So where could the answer come from. Simple and obvious. The earth is like an egg. We live on the thin shell, the crust. Dig deep enough anywhere and it gets hotter and hotter until you reach magma, molten rock. Over 99%of the volume of the planet is molten liquid. Existing geothermal systems are open systems. Whether the water is already there or pumped in, when it is extracted it is so impure that it must be polished, that is chemically cleaned to the point where it is safe to run it through a turbine without fouling it. But that removes most of the enthalpy, the usable energy of heat. A closed system would not suffer this problem. Sound implausible? No more so than splitting atoms, fusing atoms, determining every atom of DNA in every species and then being able to synthesize it with a machine and grow it in a stem cell or putting rovers on Mars and taking close up pictures of Pluto and sending them back to earth.

    Why didn’t I choose this as a career? It didn’t interest me. Still doesn’t. BTW, I’m not an energy saving sort of person. If you think there’s a lot of snake oil in the high end audio world, it’s peanuts compared to the wild west of energy savings schemes most of which don’t deliver the savings promised if they even work at all. And who drives this runaway train? My nemesis, ASHRAE, the people who brought us sick building syndrome in a fatal scheme to make buildings tight as a drum to conserve energy even before global warming was a consideration.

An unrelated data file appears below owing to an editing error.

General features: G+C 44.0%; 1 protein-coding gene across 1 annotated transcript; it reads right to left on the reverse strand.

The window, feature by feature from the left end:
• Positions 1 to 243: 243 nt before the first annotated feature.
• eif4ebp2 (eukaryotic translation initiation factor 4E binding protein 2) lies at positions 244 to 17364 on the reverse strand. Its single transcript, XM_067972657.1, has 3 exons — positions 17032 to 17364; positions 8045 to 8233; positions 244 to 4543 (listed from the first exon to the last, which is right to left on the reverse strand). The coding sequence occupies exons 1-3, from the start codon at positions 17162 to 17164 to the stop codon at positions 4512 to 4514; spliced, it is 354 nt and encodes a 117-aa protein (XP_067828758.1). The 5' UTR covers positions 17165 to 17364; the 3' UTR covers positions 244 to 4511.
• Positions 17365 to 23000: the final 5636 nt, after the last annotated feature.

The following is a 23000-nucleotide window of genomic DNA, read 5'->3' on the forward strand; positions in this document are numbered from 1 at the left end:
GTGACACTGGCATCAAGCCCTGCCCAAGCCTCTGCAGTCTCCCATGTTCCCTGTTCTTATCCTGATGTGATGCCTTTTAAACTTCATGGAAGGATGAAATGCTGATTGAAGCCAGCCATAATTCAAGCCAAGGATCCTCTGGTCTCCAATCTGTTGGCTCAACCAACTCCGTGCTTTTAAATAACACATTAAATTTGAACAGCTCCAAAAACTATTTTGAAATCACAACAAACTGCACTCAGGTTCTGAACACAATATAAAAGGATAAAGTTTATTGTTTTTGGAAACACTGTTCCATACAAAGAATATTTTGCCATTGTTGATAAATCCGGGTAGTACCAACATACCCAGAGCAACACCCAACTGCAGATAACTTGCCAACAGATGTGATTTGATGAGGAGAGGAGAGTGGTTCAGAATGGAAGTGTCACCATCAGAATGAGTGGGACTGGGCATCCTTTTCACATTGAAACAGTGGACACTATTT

Reply
    1. paulmcgowan

      Thanks Mark and I’ll bet that’s a reasonable solution if it weren’t so hard and the molten core so deep. But perhaps it’s a good alternative. No, I have something else in mind, but that’ll have to wait just a smidge.

      Reply
  4. Soundmind

    It should not be necessary or even desirable to drill down 70 miles to the magma. It would get hot enough far short of that. There are areas where there is a great deal of heat not too far below the surface, probably only a few tens of miles or even less. The supply of heat from the earth which can be turned into clean steam in a closed system and therefore electricity is in human terms limitless. It is also clean as it does not produce CO2. Who owns the best drilling technology? Large oil companies. There isn’t much money to be made from a power plant that doesn’t consume fuel after it is built.

    Mount Everest is not melting. It’s made of rock formations like the rest of the Himilayas. The Himalayan mountain range and Tibetan plateau have formed as a result of the collision between the Indian Plate and Eurasian Plate which began 50 million years ago and continues today. Only the ice and snow on top of it is melting.

    It would be relatively easy to bring the earth’s temperature down quickly and effectively for a relatively short period. Just nuke an active volcano. The eruption of Karakatoa in the East Indies had an effect on climate so profound it snowed in July in London.

    Reply
    1. paulmcgowan

      I suppose that’s right – and I get the headline that Everest is melting was not meant to imply the rocks were melting. 🙂 Got me there.

      Reply